Here's an unusual possibility for you to consider.
The National Community Pharmacist's Association (NCPA) is trying to get the Federal Trade Commission (FTC) to challenge the 2007 merger that formed CVS Caremark.
Apparently, this is not as far-fetched as you might think, judging by comments from the incoming antitrust chief in a March 16 New York Times article:
"Christine A. Varney, President Obama's pick to run the antitrust unit at the Justice Department, said in her nomination hearings last week that she was "absolutely" open to retrospectively studying the effects of approved mergers… History suggests CVS Caremark, the company created by the 2007 merger of a drugstore chain with a pharmacy benefits manager, could be one of the first cases to be re-examined."
Wow. I had no idea that the government gets a do-over.
NCPA has been publicly pushing for an FTC review of CVS Caremark since at least December. Read NCPA's December 23, 2008, letter to Chairman William Kovacic.
The first reason cited in the NCPA's 2008 letter reads: "CVS Caremark has significantly reduced the copay for members when they fill their long-term prescriptions at CVS pharmacies." Gosh, that idea sounds familiar. Where else have I read something like this? Oh, yeah – right here.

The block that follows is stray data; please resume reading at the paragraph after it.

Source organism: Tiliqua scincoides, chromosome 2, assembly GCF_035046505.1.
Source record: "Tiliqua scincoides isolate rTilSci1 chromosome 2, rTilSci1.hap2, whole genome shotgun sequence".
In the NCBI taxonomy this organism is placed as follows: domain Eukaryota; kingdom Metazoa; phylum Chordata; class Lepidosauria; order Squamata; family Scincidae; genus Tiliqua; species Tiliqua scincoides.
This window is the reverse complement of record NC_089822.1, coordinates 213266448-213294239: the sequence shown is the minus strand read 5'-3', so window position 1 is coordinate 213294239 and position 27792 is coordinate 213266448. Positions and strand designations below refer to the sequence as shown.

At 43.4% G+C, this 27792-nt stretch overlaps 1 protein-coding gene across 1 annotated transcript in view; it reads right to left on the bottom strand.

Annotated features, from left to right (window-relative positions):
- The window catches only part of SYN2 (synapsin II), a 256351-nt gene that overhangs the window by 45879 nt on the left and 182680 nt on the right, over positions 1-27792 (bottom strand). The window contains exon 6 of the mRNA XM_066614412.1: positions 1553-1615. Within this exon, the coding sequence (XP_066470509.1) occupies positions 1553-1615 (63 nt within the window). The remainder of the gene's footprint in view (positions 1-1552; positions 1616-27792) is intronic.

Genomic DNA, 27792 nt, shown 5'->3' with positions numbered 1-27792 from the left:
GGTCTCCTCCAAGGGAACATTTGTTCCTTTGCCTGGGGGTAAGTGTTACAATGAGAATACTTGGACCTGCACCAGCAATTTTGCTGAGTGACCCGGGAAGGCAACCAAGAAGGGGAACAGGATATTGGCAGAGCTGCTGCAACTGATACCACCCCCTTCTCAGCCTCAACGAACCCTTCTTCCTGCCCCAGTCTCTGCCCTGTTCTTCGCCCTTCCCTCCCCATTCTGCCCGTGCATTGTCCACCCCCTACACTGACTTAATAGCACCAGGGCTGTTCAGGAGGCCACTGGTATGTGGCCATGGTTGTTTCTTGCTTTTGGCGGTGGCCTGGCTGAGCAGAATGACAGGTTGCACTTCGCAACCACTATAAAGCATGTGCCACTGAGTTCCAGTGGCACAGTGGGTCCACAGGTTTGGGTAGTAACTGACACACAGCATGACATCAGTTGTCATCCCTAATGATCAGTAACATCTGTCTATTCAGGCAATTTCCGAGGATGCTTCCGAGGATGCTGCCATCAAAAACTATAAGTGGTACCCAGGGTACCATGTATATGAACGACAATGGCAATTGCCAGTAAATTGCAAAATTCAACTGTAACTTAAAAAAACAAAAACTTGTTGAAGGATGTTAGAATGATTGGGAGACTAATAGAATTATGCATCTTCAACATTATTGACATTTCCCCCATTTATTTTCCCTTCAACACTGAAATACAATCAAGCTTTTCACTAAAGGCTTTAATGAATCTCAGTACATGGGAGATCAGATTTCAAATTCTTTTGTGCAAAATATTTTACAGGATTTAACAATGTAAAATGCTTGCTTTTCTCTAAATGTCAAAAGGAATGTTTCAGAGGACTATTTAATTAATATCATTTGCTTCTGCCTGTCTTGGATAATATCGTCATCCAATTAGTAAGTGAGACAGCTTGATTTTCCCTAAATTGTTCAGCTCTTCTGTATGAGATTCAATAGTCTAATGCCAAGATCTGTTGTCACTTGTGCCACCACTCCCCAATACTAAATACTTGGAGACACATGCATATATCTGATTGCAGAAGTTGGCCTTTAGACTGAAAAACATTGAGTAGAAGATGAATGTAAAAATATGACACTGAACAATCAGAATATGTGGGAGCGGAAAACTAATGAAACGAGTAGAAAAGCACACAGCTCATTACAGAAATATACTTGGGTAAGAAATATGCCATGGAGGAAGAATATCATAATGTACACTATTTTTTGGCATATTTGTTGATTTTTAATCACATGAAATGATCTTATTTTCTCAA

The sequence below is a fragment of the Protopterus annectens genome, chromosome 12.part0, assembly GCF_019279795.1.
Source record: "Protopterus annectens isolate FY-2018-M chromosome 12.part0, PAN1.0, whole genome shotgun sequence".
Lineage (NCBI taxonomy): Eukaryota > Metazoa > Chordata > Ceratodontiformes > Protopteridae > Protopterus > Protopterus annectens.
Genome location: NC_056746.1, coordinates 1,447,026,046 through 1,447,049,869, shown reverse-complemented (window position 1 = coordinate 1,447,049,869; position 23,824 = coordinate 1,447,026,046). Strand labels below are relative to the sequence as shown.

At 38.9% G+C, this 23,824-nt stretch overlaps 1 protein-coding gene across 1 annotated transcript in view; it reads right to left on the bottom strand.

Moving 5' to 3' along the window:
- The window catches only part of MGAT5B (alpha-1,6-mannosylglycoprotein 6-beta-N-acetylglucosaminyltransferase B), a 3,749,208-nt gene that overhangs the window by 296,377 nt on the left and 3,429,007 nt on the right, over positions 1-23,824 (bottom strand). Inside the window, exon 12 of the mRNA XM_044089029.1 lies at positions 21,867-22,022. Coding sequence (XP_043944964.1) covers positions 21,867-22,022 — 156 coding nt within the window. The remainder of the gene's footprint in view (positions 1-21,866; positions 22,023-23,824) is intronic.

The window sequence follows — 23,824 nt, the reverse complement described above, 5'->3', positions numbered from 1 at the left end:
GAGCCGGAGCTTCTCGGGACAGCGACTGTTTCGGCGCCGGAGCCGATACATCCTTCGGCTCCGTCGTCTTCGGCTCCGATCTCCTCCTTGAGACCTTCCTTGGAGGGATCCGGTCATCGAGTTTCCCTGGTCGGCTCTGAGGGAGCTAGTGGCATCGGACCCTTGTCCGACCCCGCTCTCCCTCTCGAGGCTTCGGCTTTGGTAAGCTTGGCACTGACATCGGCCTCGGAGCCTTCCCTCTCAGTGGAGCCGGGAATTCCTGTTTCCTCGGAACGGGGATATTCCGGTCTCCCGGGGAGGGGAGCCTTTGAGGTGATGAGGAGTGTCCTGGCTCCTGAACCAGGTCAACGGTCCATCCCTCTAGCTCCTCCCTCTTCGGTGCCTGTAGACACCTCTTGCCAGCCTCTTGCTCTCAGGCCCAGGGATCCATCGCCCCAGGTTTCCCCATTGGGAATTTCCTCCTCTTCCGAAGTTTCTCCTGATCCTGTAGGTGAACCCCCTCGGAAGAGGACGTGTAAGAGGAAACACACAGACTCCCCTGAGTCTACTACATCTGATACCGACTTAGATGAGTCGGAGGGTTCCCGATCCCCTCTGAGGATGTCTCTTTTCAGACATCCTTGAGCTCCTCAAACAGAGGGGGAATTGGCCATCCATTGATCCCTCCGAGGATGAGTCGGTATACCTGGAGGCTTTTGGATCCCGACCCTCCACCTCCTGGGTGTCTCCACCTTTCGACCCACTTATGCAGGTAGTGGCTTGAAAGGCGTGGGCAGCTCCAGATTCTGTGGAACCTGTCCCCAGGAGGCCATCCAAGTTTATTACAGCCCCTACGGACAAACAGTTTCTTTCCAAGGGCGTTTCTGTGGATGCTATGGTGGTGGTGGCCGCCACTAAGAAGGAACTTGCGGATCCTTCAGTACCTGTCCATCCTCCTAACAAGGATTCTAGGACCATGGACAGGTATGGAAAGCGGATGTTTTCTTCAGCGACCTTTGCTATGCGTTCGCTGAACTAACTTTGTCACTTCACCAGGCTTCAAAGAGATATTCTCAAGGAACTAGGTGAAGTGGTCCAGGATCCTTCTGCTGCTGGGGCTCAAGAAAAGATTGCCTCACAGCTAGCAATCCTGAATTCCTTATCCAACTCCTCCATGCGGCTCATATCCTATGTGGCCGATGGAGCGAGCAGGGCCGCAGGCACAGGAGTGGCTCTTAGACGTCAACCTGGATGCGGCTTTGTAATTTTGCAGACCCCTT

Bruce Roberts' blog post from last Friday (NCPA Meeting With FTC on CVS Caremark) suggests that a meeting with the FTC is imminent, writing: "We're in the process of arranging a meeting during the conference with the new FTC Chairman, Jon Leibowitz, to discuss the anticompetitive and anti-patient practices of CVS Caremark."
I have no idea whether the FTC will (or can) take action, but I've learned not to underestimate the lobbying power of pharmacists.
I'll be off for the rest of the week to break (unleavened) bread with the extended family. If you are similarly inclined, then you'll chuckle at Moses is Departing Egypt: A Facebook Haggadah.
And if you've never heard of Facebook, please turn off your 8-track player and ask the nearest teenager.